Did You Know…that a neurotoxin found in seafood may be the cause of ALS?
Amyotrophic Lateral Sclerosis (ALS), also known as Lou Gehrig’s disease, is a severely debilitating illness that destroys neurons in the brain and spinal cord, paralyzing its victims until they can no longer breathe or swallow. It used to be quite a rare disease with no known cause, afflicting 2 out of 100,000 people a year. Today, however, ALS diagnoses are on the rise, and research suggests that a neurotoxin found in seafood may be the culprit.
Blue Green Algae and BMAA
BMAA is a toxin that proliferates in cyanobacteria, which is blue-green algae that thrives in aquatic environments. Aquatic animals, from fish to crab to mollusks, feed on blue-green algae, and subsequently become a possible source of BMAA exposure for humans. Test-tube experiments have revealed that BMAA can destroy motor nerve cells in the spinal cord—the very same ones killed by ALS!
Humans have most likely been exposed to BMAA throughout our evolutionary history, however industrial agricultural methods have increased the concentration of BMAA in seafood. Fertilizers, animal waste, sewage, and eroded soil contaminate various aquatic habitats and threaten our health.
Scientists predict that BMAA exposure is only going to increase, and the rates of neurodegenerative illnesses such as Alzheimer’s disease, Parkinson’s disease, and ALS will increase right alongside them. More and more research validates the link between BMAA and ALS; in fact, BMAA has been shown to be present in the brain and spinal cord tissues of both endemic and sporadic ALS and Alzheimer’s patients.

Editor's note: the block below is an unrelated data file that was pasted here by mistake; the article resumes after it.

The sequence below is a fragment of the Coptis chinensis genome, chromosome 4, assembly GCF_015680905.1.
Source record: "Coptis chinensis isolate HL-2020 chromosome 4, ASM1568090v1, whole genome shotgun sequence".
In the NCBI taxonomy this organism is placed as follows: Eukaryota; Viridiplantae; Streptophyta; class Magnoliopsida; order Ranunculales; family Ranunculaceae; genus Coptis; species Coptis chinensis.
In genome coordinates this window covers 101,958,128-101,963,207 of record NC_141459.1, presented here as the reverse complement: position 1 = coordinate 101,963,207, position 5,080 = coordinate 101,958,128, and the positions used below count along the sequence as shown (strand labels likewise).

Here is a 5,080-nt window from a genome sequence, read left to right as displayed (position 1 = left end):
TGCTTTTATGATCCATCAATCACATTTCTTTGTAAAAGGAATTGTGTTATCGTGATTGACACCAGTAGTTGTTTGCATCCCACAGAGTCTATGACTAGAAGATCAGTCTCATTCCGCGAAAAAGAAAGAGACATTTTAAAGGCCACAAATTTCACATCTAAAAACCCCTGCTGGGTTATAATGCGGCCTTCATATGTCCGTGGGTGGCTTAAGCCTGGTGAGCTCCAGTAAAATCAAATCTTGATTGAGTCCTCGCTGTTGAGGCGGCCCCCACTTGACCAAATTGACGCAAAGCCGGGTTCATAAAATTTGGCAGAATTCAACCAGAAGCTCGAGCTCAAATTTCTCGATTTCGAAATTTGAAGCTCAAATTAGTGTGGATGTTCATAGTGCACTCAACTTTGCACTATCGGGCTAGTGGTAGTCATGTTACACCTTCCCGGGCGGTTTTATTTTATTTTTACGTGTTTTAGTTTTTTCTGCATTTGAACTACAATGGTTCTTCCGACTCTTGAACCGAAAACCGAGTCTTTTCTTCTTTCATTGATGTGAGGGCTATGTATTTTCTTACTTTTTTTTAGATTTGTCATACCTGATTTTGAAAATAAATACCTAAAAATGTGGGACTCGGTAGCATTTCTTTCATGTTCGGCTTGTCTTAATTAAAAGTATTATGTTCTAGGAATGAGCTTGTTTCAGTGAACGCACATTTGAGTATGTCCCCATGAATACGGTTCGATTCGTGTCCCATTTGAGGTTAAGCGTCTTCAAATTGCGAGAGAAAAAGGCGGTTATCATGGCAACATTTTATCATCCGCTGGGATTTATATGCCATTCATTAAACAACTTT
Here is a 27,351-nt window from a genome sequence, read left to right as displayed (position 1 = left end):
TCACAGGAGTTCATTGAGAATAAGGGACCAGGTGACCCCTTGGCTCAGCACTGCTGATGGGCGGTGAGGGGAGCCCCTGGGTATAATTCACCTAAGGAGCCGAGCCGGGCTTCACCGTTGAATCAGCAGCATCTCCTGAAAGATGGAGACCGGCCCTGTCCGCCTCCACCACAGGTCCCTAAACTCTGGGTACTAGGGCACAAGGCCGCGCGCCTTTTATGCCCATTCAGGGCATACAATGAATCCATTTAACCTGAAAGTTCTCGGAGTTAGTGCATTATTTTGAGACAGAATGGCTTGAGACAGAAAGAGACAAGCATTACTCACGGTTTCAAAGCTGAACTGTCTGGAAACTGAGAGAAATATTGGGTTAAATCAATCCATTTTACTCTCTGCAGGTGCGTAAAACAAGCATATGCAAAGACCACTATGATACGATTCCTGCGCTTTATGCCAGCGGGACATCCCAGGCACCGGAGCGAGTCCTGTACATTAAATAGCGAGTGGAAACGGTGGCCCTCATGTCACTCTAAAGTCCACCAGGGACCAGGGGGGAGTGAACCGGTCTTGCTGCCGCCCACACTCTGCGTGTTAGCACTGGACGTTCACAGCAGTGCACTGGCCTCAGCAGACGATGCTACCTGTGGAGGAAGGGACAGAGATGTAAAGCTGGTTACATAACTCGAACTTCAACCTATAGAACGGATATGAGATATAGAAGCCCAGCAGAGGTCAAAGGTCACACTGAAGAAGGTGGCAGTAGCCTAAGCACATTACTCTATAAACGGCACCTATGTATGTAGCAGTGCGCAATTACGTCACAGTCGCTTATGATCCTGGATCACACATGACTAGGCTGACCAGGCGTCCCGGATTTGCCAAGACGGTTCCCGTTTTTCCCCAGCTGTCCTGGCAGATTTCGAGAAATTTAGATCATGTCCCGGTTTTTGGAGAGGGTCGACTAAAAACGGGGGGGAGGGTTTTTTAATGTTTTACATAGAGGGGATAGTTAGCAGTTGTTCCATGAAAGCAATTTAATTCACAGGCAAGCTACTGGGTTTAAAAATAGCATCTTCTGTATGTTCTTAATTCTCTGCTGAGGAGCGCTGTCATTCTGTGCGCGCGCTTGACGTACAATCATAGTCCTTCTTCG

Where’s the Proof?
Wanting a clearer understanding of ALS, neurologist Elijah Stommel of Dartmouth-Hitchcock Medical Center tasked students with plugging in the addresses of 200 of his ALS patients into Google Earth. The patterns that emerged were astounding! Both his current and deceased patients lived around lakes and other bodies of water. Many lower income families in New Hampshire fish from waters affected by cyanobacteria several times a week as a low-to-no-cost food source. The incidence of ALS has increased by as much as 25 times in recent decades in these areas!
Wisconsin is also experiencing an increase in ALS incidence in people who eat fish at least once a week, 50% of which they catch fresh out of Lake Michigan, rife with blue-green algae.
In Maryland, three ALS patients lived on the same street in a small town just north of Annapolis. But these ALS victims had more than just proximity in common. They all ate fresh caught Bay Blue Crabs from Chesapeake Bay at least once a week. Researchers tested the crabs and found that 2 out of 3 were positive for BMAA.
France, Finland, Guam—similar case studies have been reported around the world.
As of right now the link between BMAA and ALS is just a theory, but a strong enough hypothesis that 21 research teams from 11 countries are studying the effects of BMAA on human health. While research is underway, experts advise limiting your consumption of fish and reducing your exposure to BMAA and mercury, which may have a synergistic toxic effect. To stay up to date on the most sustainable and safe seafood, visit Monterey Bay Aquarium Seafood Watch.